What does a doula actually do?
A doula is a trained professional who provides emotional, physical, and informational support to a person during pregnancy, labor, birth, and postpartum. The word “doula” comes from the ancient Greek meaning “woman servant” or “caregiver.”
Doulas have been around for centuries, with traditional cultures often having a designated person to support a woman during childbirth. In more recent times, doulas have become more mainstream in the Western world, with an increasing number of women choosing to have a doula present during their birth experience.
One of the main roles of a doula is to provide emotional support to the birthing person. This can include things like helping them feel calm and relaxed, providing encouragement, and helping them to feel empowered in their birth experience. Doulas are also trained to provide physical support, such as helping with positioning and breathing techniques, and providing massage and other comfort measures.
In addition to providing emotional and physical support, doulas are also a valuable source of information. They can help the birthing person and their partner understand the process of labor and birth, and can provide information on different options for pain management and other interventions. They can also serve as a liaison between the birthing person and the medical team, helping to ensure that the birthing person’s wishes and preferences are respected.
Doulas can be especially helpful for people who are planning to have a natural birth, or who are trying to avoid unnecessary medical interventions. Studies have shown that having a doula present during labor and birth can lead to shorter labours, fewer interventions such as caesarean and vacuum or forceps assisted births, and increased satisfaction with the birth experience.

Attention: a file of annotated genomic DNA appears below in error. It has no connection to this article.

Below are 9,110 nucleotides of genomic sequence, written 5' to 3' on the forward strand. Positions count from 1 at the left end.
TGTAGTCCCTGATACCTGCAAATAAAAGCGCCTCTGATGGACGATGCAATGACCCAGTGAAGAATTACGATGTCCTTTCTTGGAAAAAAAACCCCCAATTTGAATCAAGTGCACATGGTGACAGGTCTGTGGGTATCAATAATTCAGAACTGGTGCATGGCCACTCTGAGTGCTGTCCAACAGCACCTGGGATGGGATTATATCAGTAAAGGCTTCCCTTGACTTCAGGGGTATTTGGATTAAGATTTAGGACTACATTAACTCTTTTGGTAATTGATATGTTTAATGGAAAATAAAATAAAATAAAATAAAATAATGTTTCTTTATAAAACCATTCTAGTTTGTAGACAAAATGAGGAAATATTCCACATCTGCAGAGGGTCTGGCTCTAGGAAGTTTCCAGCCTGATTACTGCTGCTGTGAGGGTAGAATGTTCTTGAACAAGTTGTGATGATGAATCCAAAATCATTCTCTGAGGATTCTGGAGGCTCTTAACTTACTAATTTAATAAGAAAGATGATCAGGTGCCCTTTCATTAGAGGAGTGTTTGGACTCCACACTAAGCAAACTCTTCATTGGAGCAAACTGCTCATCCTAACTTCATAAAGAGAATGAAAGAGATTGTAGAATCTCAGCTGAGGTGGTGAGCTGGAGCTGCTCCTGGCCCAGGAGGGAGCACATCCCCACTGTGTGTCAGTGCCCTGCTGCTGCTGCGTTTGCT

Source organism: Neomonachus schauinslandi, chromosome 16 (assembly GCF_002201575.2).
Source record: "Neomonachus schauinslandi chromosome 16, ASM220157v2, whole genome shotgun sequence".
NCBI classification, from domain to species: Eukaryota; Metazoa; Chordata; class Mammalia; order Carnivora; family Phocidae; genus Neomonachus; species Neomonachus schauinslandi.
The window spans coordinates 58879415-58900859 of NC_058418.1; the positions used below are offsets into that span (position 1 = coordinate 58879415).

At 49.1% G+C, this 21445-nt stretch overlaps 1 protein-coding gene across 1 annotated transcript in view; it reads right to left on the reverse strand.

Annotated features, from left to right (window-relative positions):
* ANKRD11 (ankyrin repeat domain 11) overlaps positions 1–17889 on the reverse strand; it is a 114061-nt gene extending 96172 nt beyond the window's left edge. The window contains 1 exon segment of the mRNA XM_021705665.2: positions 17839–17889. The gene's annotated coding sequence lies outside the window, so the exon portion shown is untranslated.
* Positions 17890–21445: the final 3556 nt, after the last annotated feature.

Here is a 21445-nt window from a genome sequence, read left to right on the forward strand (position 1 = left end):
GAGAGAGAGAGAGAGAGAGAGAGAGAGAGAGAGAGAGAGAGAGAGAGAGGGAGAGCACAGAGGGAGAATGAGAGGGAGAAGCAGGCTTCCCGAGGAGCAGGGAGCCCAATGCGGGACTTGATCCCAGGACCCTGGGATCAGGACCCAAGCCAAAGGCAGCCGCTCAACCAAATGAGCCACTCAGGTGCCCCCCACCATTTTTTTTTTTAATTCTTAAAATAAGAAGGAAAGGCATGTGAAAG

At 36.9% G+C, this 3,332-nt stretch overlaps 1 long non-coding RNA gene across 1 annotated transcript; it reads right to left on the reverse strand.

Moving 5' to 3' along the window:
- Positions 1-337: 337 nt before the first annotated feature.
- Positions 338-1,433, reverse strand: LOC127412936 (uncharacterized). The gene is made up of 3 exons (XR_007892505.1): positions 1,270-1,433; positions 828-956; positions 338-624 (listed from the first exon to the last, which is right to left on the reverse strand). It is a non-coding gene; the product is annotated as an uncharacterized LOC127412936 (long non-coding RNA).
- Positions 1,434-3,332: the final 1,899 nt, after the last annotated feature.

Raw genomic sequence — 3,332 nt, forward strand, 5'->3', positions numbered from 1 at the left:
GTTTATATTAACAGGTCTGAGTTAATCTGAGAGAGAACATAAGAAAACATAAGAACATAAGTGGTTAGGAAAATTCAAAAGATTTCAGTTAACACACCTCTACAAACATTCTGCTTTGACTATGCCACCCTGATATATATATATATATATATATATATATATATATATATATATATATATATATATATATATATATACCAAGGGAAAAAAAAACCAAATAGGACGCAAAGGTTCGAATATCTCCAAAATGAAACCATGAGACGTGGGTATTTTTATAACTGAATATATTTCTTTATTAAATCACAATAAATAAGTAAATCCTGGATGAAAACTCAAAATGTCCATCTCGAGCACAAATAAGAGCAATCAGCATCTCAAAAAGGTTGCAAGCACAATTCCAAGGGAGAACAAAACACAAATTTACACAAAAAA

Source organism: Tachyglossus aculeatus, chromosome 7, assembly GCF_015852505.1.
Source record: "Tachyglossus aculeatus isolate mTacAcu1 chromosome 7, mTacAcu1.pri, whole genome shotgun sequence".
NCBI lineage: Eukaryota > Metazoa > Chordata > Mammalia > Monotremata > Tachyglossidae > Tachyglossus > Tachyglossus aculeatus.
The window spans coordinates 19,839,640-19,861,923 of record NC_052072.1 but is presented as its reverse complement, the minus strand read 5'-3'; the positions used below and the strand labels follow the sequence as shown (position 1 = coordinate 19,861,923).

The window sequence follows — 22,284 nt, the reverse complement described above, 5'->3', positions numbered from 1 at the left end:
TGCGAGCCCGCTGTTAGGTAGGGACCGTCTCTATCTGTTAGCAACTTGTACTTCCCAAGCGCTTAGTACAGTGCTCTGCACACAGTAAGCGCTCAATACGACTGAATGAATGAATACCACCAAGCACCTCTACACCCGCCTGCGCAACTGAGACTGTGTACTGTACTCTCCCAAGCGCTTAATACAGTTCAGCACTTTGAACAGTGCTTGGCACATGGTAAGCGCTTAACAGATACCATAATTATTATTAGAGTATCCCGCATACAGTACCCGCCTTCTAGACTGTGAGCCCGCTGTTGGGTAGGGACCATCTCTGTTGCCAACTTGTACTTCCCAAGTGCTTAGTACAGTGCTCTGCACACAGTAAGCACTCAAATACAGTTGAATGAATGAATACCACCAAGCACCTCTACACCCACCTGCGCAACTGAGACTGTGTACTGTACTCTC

However, doulas can also be helpful for people who are planning to have a medicated birth or a cesarean section. They can provide emotional support and help the birthing person to feel more in control of the process, and can also provide information on different options for pain management.
It’s important to note that doulas are not medical professionals and do not provide medical care. They do not perform clinical tasks such as blood pressure checks, fetal heart rate monitoring, or vaginal exams. They also do not provide medical advice or make decisions about the care of the birthing person. They work in collaboration with the you to ensure the best possible outcome for your birth.
Choosing a doula can be an important decision and it’s important to find a doula that is a good fit for you. It’s important to meet with a few different doulas before making a decision, as it’s important to find someone who you feel comfortable with and who you feel understands your birth preferences.
In conclusion, doulas are trained professionals who provide emotional, physical and informational support to a birthing person and their partner during pregnancy, labor, birth, and postpartum. They help to ensure a positive birth experience by providing emotional support, physical support, and information about different options for pain management and other interventions. Doulas can be especially helpful for people who are planning to have a natural birth, but can also be helpful for those planning to have a medicated birth or cesarean section. Choosing a doula who is a good fit for you and your birth preferences is an important decision and one that can have a significant impact on your birth experience.